“We currently lease two spaces. We have a no cost lease till 2015, I might be off by one year on that, for the Community Development Department, which includes inspectional services and the like. We pay utilities for use of that space located at 1600 Osgood Street. We will go full rent by about 2016. The School Central Administration Office is currently in that space at 1600 Osgood. They pay approximately $100,000 a year to occupy that space. The facilities master plan committee formed by the town several years ago first identified intent, and funded in fiscal 2011. We had a company come in with the help of a committee which met dozens of times, talking about rental spaces, existing structures, and what to do with them. It was a thoughtful plan. It began long before I arrived, but I saw the benefits at the end of it. There’s been an estimate to rehab that for public use at $9M.”

“The feeling is, that’s $9M. Is that really where we are going to spend $9M compared to other choices? So, the decision was made as part of the facilities master plan, that rather than invest $9M into that facility, (as an example of using it for offices for Community Development and School Department Central Offices), it would be best that we make other choices. It’s not as easy as turning the key. When you leave a building unoccupied for a year and reopen it, you must meet full code compliance as if it was a new building. That [building] is not near code compliance. It doesn’t serve well in the public environment and if you make it a public building, you are going to spend $9M. So, then you are left with a public process of putting it out for another RFP.”

“We got one response [last time]. My experience on those kinds of buildings is that you will only get one to three responses. Really, it’s for the selectmen to decide. From my perspective, what doesn’t make sense is to do nothing. Doing nothing is a problem. We are spending between $40,000-$50,000 per year watching it get old. You can’t do that. Spending money for the sake of retaining a building where I see one car parked every day and nobody is using for recreation space or even parking makes no sense. Letting the Bradstreet School sit there without taking actions is the wrong action.”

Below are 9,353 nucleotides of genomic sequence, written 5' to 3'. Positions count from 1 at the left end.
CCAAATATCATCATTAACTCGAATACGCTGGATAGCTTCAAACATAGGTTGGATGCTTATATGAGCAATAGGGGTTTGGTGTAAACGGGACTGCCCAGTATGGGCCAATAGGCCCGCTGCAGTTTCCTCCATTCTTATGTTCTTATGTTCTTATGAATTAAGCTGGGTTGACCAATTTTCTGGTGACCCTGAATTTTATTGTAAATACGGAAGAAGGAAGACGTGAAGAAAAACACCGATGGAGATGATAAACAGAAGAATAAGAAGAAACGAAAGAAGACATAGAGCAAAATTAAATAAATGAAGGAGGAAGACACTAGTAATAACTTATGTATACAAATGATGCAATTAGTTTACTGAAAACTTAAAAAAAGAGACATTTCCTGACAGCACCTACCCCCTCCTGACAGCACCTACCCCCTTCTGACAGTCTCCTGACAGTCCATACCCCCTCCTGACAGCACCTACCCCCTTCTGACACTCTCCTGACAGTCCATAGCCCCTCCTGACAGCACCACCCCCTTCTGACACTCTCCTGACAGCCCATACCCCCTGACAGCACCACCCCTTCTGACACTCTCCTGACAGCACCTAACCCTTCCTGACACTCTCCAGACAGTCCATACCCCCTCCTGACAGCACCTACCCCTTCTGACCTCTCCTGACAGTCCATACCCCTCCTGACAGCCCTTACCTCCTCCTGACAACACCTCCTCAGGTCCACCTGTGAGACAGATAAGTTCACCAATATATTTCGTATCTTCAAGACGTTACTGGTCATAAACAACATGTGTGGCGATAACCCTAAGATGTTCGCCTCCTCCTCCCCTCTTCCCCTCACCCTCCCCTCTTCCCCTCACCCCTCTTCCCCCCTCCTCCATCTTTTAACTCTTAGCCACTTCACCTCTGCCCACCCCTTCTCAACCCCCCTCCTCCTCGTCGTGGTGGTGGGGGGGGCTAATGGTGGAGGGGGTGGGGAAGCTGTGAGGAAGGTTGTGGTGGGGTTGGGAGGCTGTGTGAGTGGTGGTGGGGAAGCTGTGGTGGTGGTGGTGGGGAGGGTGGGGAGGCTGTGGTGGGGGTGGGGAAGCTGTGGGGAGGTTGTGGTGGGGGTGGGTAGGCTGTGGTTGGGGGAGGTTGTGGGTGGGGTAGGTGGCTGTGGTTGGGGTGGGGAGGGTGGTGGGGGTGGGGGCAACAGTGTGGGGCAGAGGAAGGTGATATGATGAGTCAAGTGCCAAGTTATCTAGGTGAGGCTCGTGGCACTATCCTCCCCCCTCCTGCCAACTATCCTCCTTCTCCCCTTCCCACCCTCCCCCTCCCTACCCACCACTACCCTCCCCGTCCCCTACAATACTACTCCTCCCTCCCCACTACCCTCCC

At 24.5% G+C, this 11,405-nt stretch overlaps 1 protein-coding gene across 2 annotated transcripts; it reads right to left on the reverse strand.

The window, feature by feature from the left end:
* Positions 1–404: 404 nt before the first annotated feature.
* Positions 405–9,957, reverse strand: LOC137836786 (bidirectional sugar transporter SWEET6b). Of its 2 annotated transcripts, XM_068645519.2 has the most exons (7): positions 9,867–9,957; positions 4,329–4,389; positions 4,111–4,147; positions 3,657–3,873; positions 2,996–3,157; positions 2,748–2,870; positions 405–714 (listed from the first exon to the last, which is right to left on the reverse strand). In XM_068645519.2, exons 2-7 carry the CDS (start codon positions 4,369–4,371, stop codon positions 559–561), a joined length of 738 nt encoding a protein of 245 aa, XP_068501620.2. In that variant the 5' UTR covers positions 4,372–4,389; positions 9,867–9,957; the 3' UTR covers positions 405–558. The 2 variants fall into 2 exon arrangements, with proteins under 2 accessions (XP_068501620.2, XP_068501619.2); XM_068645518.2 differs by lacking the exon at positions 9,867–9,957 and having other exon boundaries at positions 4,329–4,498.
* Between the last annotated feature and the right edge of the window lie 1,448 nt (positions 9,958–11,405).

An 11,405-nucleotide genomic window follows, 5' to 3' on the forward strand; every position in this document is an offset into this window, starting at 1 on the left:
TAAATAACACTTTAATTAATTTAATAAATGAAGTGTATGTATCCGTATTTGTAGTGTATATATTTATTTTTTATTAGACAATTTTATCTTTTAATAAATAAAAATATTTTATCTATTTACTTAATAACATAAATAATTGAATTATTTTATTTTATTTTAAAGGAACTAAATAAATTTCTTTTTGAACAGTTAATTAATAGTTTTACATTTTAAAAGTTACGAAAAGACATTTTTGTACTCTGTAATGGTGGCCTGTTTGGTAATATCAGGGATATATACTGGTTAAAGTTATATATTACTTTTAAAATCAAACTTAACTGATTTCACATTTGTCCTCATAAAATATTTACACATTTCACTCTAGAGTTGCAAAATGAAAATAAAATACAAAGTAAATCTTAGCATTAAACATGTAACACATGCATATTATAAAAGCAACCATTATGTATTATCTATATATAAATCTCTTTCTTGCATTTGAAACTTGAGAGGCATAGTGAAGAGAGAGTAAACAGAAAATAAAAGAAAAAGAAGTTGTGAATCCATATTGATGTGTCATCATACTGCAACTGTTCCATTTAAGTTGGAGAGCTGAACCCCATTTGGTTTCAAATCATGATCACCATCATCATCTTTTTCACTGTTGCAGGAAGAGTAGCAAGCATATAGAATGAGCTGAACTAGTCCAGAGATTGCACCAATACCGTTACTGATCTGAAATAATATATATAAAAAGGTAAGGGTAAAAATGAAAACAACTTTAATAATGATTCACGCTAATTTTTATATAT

What about any other unused buildings that we are paying for?

“First, to be clear on what we pay, the biggest cost associated with non-used public buildings is insurance. The liability and risk insurance is higher on an unoccupied building than one that is occupied. The rest of the cost is utilities, but we keep the temperature down and are not burning the midnight oil on the heating.”

“The second building we have is the former police station. As part of the facilities master plan, it called for the former police station to be rehabilitated, or knocked down and rebuilt. That is underway to study, to place the School Central Administration Office and take it out of 1600 Osgood. We are paying $100,000 a year to be at 1600 Osgood so, the feeling was that the town will be around for a couple of hundred years, rather than paying $100,000 which will grow in rental costs, we would rehab the former PD and put the School Department Central Offices there.”

“That puts them close to the Kittredge School, Middle School, and the Atkinson. So that is the plan which is underway. The design is ongoing, the Town Meeting funded that and we will go back to the town meeting this year and ask Town Meeting to fund the construction of that project. And we fully expect that Central Office will come out of 1600 Osgood, stop paying rent and move to that facility.”